To understand how the plant-soil-system responds to climate, land use change and other drivers at a national scale requires repeated, long-term co-located measurements of vegetation and soils in the wider countryside. UKCEH Countryside Survey is unique in surveying a representative sample of locations repeatedly across Great Britain, allowing us to determine both the current status of habitats and soils and how they are changing over time.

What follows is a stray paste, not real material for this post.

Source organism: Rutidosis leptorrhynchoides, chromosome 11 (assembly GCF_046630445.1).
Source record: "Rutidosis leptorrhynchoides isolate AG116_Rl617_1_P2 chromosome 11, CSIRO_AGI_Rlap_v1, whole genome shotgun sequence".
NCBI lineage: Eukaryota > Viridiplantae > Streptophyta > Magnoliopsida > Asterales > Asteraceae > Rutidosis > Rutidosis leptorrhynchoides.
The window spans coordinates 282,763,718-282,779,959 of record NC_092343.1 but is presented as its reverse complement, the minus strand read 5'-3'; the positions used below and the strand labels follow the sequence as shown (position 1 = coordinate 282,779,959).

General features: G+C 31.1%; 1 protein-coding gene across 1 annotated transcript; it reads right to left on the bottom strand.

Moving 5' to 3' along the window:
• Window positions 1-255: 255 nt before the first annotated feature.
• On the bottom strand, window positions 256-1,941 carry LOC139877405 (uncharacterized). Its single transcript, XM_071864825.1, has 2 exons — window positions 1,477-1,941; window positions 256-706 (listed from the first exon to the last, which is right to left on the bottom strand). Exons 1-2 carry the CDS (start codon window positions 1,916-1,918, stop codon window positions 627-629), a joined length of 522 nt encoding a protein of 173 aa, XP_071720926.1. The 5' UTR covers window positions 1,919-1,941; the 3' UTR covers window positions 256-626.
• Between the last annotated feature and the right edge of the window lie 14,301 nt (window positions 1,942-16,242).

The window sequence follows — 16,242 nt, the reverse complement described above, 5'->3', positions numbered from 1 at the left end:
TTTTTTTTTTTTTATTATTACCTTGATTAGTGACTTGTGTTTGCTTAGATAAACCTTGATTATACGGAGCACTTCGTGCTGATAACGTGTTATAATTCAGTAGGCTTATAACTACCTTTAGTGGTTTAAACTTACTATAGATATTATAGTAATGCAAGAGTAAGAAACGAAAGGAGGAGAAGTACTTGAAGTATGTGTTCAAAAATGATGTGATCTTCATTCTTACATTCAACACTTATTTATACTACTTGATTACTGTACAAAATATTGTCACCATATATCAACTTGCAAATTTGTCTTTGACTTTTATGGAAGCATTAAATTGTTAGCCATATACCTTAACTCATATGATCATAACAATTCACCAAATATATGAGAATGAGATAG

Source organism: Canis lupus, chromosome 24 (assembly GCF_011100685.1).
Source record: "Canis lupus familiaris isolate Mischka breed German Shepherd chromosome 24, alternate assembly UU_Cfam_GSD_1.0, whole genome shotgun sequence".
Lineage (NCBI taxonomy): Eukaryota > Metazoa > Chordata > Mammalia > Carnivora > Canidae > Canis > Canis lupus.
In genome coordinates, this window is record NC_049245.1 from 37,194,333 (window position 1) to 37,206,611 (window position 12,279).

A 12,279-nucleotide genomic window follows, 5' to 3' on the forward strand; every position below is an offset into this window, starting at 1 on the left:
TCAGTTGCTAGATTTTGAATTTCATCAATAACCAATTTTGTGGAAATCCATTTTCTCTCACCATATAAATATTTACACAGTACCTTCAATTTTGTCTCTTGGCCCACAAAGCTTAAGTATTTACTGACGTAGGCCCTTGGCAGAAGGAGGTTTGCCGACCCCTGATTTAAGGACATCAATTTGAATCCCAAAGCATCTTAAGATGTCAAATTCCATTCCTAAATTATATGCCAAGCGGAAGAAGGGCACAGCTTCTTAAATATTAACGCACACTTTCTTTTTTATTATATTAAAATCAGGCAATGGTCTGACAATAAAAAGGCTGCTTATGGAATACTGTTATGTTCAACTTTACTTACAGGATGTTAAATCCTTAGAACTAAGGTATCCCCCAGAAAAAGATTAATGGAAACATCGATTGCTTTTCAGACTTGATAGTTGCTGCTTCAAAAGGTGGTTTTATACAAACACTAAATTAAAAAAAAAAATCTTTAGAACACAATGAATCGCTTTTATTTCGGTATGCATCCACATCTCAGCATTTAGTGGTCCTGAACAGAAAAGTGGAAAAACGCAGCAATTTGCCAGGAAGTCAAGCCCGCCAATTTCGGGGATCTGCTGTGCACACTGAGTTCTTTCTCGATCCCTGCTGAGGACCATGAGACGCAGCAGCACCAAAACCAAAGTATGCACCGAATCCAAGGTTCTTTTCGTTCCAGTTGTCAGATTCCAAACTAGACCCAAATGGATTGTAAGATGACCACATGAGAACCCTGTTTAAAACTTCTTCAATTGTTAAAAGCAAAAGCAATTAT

The UKCEH Countryside Survey is a globally unique audit of the soil and vegetation of Britain. It began in 1978 with further surveys in 1990, 1998 and 2007. Since 2019 the monitoring has transformed into a NERC funded research platform based on an annual rolling programme to measure soils and vegetation that will repeat approximately every five years. This makes the programme more resilient to annual weather events such as flood and drought. Soil and plant species composition are recorded in five randomly located quadrats (recording plots) within a sample of 1km squares scattered across England, Wales and Scotland. These squares are stratified by Land Classes that divide up the land surface of Britain into areas with similar climate, geology and soils. The UKCEH Countryside Survey provides vital ground-truthing data for earth observations and is the only source of national data on changes in soil condition since 2007.